After provoking disputes in schools for over a decade the government said it wanted peace in the class room with the preposterous proposal of a 10 year contract, while at the same time refusing to negotiate on the many real class room problems. Now teachers, whose contracts expired in June 2013, are involved in strike action with teachers on strike one day a week in each school district of the province.

After 14 months of failed negotiations the BCTF conducted a membership ballot in March 2014 for industrial action. The result was overwhelming with 89% of the votes in favour of action – over 75% of all teachers voted yes. Meanwhile, the BC liberals were re-elected in 2013 with only 44% of the vote on a 58% turnout!

As the BC government still did not move, on April 22nd the BCTF started a province wide work-to-rule job action (non-participation in most meetings or communication with school administrators and no extra-curricular volunteering for more than an hour before or after school). This had little or no impact on students, the main impact was on the administration.

On May 15th Education Minister Peter Fassbender said the government would be stepping away from its demand that the BC Federation of Teachers (BCTF) sign a 10-year term contract and offered a $1,200 signing bonus. However, the following day he threatened to roll back teachers’ wages 5%.

The BCTF responded with announcing escalated job action in the form of province-wide rotating strikes. On May 21st government negotiators countered with a partial lock-out and a 10% wage reduction. Since May 26th the lockout has barred teachers from working more than 45 minutes prior to class time, during recess and lunch hour and beyond 45 minutes after school.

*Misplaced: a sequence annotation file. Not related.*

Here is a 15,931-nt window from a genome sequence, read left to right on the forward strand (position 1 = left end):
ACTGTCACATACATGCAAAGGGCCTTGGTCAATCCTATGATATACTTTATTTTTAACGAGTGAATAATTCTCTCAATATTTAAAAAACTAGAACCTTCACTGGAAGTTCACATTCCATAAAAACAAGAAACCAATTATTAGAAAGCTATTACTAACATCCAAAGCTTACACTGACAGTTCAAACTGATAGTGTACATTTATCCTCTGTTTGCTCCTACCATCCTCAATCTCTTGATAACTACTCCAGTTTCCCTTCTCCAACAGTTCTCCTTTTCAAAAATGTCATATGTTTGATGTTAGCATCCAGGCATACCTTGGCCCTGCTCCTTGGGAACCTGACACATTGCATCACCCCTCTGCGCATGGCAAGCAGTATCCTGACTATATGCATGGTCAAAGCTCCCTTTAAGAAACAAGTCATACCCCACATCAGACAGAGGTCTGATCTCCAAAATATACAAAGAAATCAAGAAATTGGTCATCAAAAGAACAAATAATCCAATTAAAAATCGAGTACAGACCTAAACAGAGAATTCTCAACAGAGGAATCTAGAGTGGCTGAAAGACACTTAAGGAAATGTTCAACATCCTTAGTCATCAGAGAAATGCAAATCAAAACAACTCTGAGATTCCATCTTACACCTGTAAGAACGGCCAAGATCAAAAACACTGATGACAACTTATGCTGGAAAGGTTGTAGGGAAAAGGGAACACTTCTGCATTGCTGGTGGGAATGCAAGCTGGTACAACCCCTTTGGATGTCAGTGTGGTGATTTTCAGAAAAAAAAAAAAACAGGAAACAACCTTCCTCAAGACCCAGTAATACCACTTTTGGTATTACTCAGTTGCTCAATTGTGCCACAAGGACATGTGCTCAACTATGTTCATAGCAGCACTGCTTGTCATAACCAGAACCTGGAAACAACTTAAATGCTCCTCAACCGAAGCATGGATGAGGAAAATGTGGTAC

Read more: http://socialistalternative.ca/posts/1044

February 26, 2014

Stalled negotiations driving teacher strike vote in BC

By Katie Hyslop | Published February 25, 2014 by The Hook

The province’s 40,000 plus public teachers will take a strike vote on March 4 to 6 after over a year of negotiations with government that have gone nowhere.

In a press conference held at the BC Teachers’ Federation Vancouver headquarters this morning, President Jim Iker said negotiations with the BC Public School Employers Association (BCPSEA) went downhill last summer when government removed BCPSEA’s board and replaced it with Peter Cameron as director and negotiator.

“Up until this point, the 10-year deal was only a media sound bite,” Iker said, recalling Premier Christy Clark and Education Minister Peter Fassbender’s vocal support for a 10-year negotiated contract with teachers.

That summer the union held a membership vote on the prospect of a 10-year deal, and 96 per cent of teachers voted against it. But that fall the government tabled a 10-year deal anyway.

“Since the fall, Christy Clark’s government, through their appointed leaders at BCPSEA, is again trying to strip teachers working conditions and freeze wages,” said Iker.

“They propose nothing that teachers can agree to: not a single incentive for any deal, never mind a longer term deal. Every meeting we’ve had since December has seen the parties drive further and further apart as the government goes after unreasonable concessions.”

Read more: http://thetyee.ca/Blogs/TheHook/2014/02/25/Stalled-negotiations-driving-teacher-strike-vote-union/#sthash.qxsELaOV.dpuf

February 7, 2014

Teachers in Oregon Vote to Strike for ‘Better Learning Conditions’

By Jacob Chamberlain | Published February 6, 2014 by Common Dreams

Teachers, parents, and students rally in Portland to support teachers union, improving classrooms